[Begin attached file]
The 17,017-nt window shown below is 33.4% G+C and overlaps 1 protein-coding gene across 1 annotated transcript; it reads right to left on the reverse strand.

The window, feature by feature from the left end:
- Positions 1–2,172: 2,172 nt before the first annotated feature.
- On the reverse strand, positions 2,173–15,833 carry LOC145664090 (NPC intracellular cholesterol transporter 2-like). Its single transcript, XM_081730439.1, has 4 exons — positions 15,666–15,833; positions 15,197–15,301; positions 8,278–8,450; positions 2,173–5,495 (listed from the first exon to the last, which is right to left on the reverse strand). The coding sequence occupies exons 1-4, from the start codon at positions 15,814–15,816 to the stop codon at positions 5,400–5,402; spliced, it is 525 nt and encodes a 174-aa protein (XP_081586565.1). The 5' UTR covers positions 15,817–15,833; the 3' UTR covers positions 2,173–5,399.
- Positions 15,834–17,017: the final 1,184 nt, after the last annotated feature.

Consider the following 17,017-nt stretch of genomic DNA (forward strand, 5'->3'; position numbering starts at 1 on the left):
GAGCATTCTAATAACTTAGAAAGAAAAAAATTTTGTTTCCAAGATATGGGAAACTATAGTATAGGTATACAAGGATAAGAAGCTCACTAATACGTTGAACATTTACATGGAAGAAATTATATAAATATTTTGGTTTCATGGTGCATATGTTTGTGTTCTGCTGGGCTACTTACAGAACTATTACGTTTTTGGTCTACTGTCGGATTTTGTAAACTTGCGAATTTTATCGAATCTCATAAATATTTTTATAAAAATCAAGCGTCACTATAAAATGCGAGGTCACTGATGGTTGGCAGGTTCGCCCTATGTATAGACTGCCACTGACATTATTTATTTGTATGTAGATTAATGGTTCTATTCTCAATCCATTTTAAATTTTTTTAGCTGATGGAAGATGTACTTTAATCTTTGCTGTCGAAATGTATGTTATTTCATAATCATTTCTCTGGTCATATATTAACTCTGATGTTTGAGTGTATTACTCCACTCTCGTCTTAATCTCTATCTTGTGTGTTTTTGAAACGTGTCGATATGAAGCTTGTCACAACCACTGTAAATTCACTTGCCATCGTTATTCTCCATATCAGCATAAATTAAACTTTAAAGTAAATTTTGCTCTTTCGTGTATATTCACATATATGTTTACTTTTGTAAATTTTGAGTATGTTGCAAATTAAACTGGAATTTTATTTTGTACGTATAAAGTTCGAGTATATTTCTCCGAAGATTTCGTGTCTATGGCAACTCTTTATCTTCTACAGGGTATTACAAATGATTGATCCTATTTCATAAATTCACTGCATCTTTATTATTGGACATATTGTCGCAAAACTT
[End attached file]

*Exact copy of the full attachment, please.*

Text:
The 17,017-nt window shown below is 33.4% G+C and overlaps 1 protein-coding gene across 1 annotated transcript; it reads right to left on the reverse strand.

The window, feature by feature from the left end:
- Positions 1–2,172: 2,172 nt before the first annotated feature.
- On the reverse strand, positions 2,173–15,833 carry LOC145664090 (NPC intracellular cholesterol transporter 2-like). Its single transcript, XM_081730439.1, has 4 exons — positions 15,666–15,833; positions 15,197–15,301; positions 8,278–8,450; positions 2,173–5,495 (listed from the first exon to the last, which is right to left on the reverse strand). The coding sequence occupies exons 1-4, from the start codon at positions 15,814–15,816 to the stop codon at positions 5,400–5,402; spliced, it is 525 nt and encodes a 174-aa protein (XP_081586565.1). The 5' UTR covers positions 15,817–15,833; the 3' UTR covers positions 2,173–5,399.
- Positions 15,834–17,017: the final 1,184 nt, after the last annotated feature.

Consider the following 17,017-nt stretch of genomic DNA (forward strand, 5'->3'; position numbering starts at 1 on the left):
GAGCATTCTAATAACTTAGAAAGAAAAAAATTTTGTTTCCAAGATATGGGAAACTATAGTATAGGTATACAAGGATAAGAAGCTCACTAATACGTTGAACATTTACATGGAAGAAATTATATAAATATTTTGGTTTCATGGTGCATATGTTTGTGTTCTGCTGGGCTACTTACAGAACTATTACGTTTTTGGTCTACTGTCGGATTTTGTAAACTTGCGAATTTTATCGAATCTCATAAATATTTTTATAAAAATCAAGCGTCACTATAAAATGCGAGGTCACTGATGGTTGGCAGGTTCGCCCTATGTATAGACTGCCACTGACATTATTTATTTGTATGTAGATTAATGGTTCTATTCTCAATCCATTTTAAATTTTTTTAGCTGATGGAAGATGTACTTTAATCTTTGCTGTCGAAATGTATGTTATTTCATAATCATTTCTCTGGTCATATATTAACTCTGATGTTTGAGTGTATTACTCCACTCTCGTCTTAATCTCTATCTTGTGTGTTTTTGAAACGTGTCGATATGAAGCTTGTCACAACCACTGTAAATTCACTTGCCATCGTTATTCTCCATATCAGCATAAATTAAACTTTAAAGTAAATTTTGCTCTTTCGTGTATATTCACATATATGTTTACTTTTGTAAATTTTGAGTATGTTGCAAATTAAACTGGAATTTTATTTTGTACGTATAAAGTTCGAGTATATTTCTCCGAAGATTTCGTGTCTATGGCAACTCTTTATCTTCTACAGGGTATTACAAATGATTGATCCTATTTCATAAATTCACTGCATCTTTATTATTGGACATATTGTCGCAAAACTT